NEW YORK -- Other than Derrick Rose and perhaps John Wall, Duke's Austin Rivers is the most ready NBA guard to enter college in quite some time.
While he struggled on the big stage of Madison Square Garden against Michigan State, Rivers nonetheless showed us why he is such a special talent. Opting not to settle for jump shots, the freshman attacked the rim hard on numerous occasions. The results were mixed -- and primarily bad to be honest -- but his lethal first step and sheer quickness was evident.
Just minutes into the game he made his best move of the night. Holding the ball on the left wing, he waited for a screen to come. When he noticed his defender overplaying the middle drive though, he used a super quick jab right (screen side), only to come back hard left and leave his man in the dust. Rivers then attacked the rim hard with the attempt to dunk baseline, but was instead fouled. He made both free throws and moved on. This is just a small example, I know, but still very important. Why is this?
At 6'3", Rivers is a scorer at heart. If he were to stay three or four years and be coached up by Mike Krzyzewski, he could ultimately have a similar career path as Nolan Smith; another McDonald's American who entered college as an undersized scorer but became a true point guard by his senior year. Realistically though, we cannot assume the nation's third ranked player out of high school won't be a one-and-done.
Without question, Rivers has a secure handle and the basketball acumen to run an offense. But scorers score, and not to take anything away from him, but that's what he is.
Even still, Rivers forced the action a little too often against the Spartans. In a sense, it's as if he gets jumpy when he doesn't shoot the ball after a couple minutes. I watched him intently -- sometimes not even the game -- just to see how he handled these situations. Instead of letting his scoring come in the natural flow of the offense, he over-asserted himself and forced errant drives. In 23 minutes, he finished 1-7 from the floor with 5 points, two turnovers and just one assist. That's the bad. But the good correlates with the bad. Let me explain: Oddly though, it didn't seem like Rivers was being actively selfish. He wasn't trying to dominate the ball like many young scorers will. Quite honestly, I'm not sure he's ever been in a situation like that, where he just couldn’t get a shot to fall.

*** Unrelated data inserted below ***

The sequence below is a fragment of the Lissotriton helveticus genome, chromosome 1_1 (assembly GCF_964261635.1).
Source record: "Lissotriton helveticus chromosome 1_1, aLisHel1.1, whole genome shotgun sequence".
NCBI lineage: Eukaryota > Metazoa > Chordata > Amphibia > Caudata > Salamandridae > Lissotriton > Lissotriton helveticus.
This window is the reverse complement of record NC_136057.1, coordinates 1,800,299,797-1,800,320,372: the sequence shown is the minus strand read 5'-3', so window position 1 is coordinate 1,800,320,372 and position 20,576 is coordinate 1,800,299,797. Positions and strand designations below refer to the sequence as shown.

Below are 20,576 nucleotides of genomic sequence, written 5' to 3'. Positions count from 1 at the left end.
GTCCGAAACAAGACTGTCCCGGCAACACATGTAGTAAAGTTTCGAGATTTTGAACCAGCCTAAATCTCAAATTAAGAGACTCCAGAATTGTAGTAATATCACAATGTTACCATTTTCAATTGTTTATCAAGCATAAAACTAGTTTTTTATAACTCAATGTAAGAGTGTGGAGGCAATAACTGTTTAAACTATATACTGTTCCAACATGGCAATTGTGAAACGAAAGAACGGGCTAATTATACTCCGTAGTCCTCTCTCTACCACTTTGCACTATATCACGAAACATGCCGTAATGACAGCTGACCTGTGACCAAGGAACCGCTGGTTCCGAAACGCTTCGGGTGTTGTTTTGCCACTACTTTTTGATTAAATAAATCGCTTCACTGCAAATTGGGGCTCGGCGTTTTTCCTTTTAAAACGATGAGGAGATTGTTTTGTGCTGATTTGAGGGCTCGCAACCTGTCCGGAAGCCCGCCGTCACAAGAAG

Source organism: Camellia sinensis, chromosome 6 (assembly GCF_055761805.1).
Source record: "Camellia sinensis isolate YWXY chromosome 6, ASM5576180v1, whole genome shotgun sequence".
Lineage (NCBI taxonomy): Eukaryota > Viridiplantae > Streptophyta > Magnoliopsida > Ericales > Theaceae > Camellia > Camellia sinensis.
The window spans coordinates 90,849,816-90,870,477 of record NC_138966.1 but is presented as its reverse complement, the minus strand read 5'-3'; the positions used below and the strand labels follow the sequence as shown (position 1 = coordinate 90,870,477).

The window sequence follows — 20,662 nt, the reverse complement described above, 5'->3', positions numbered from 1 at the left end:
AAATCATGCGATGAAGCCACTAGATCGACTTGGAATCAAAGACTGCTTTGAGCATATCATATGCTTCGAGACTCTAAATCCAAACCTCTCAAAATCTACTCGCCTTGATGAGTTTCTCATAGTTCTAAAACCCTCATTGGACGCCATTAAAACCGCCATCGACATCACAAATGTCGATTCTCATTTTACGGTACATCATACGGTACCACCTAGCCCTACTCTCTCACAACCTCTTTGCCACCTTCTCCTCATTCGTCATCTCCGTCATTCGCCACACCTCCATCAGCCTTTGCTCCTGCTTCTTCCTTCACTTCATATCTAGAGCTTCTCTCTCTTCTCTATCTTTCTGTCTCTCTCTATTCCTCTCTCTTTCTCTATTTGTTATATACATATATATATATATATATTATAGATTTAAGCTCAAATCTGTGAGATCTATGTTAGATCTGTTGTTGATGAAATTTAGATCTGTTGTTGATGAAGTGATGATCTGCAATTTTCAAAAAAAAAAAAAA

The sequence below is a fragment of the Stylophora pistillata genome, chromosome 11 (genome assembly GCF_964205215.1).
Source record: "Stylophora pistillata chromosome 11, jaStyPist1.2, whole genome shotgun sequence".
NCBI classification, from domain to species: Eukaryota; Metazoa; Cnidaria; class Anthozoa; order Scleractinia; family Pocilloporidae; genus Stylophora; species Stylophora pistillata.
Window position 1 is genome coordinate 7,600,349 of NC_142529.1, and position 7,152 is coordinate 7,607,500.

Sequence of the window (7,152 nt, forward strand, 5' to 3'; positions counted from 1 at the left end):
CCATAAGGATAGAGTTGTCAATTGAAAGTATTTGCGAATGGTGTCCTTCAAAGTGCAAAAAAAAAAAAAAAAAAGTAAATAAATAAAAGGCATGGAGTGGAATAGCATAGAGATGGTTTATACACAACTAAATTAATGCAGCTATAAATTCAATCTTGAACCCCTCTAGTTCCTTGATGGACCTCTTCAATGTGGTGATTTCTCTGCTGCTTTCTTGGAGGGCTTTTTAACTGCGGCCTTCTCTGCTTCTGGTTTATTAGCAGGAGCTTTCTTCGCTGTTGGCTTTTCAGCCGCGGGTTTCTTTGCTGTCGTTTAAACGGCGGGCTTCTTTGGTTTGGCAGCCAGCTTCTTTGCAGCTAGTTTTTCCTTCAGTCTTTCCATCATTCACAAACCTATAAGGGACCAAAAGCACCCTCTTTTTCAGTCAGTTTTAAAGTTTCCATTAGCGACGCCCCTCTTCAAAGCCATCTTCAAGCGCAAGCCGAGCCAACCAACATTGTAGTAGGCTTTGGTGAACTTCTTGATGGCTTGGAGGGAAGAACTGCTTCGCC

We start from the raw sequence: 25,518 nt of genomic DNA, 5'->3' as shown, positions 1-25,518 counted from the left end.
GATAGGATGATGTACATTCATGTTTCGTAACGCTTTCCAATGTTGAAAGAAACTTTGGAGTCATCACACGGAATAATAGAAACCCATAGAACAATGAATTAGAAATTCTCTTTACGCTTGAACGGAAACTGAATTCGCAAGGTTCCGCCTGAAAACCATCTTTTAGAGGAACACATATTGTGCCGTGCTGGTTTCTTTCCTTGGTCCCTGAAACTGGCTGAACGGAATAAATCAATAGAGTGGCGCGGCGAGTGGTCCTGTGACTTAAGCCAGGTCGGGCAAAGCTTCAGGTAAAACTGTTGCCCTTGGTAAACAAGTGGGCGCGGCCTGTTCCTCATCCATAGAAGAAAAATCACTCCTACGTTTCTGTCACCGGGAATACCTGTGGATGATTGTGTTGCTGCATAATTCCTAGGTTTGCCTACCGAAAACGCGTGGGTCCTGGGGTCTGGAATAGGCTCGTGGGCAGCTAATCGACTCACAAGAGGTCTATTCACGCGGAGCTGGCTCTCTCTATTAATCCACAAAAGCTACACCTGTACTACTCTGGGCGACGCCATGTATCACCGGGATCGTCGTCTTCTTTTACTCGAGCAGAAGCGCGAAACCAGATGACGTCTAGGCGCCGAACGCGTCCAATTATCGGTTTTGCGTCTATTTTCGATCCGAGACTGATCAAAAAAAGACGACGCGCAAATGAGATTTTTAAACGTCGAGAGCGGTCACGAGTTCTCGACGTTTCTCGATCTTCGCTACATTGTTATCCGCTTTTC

The thing I love about him is the willingness and desire to keep coming. The guy is a flat-out killer; he wants the ball when he's going good, but he also wants it when he's going bad. Of course such an outlook can backfire, but generally when great players struggle, they are simply too talented not to dig out of the hole. With an excellent crossover dribble, terrific step-back and superb shooting mechanics with unlimited range, Rivers appears to be one of those players.
The Duke team that I saw Tuesday night doesn't have a single pure point guard. Seth Curry has assumed the role nicely thus far and Quinn Cook looks decent but both are still very offensively minded. It will be very interesting to see if Krzyzewski gives the keys to Rivers at some point during ACC season, because he is by far the most talented player in the backcourt ... even if he wants to score first.
Projecting at the NBA level, I foresee Rivers somewhat in the mold of an Eric Gordon; a dynamic scorer who can play both guard positions but is best served off the ball with a green light to shoot. Because he is an intelligent and solid -- if not spectacular --defender, he has value on both sides of the ball as well. The jury is still out, but even amidst his struggles, Rivers looks like a big-time pro.
Click here for my full evaluation of Kentucky's star freshman Anthony Davis.
Email me at firstname.lastname@example.org or ask me questions about anything hoops-related @206Child for my upcoming mailbag.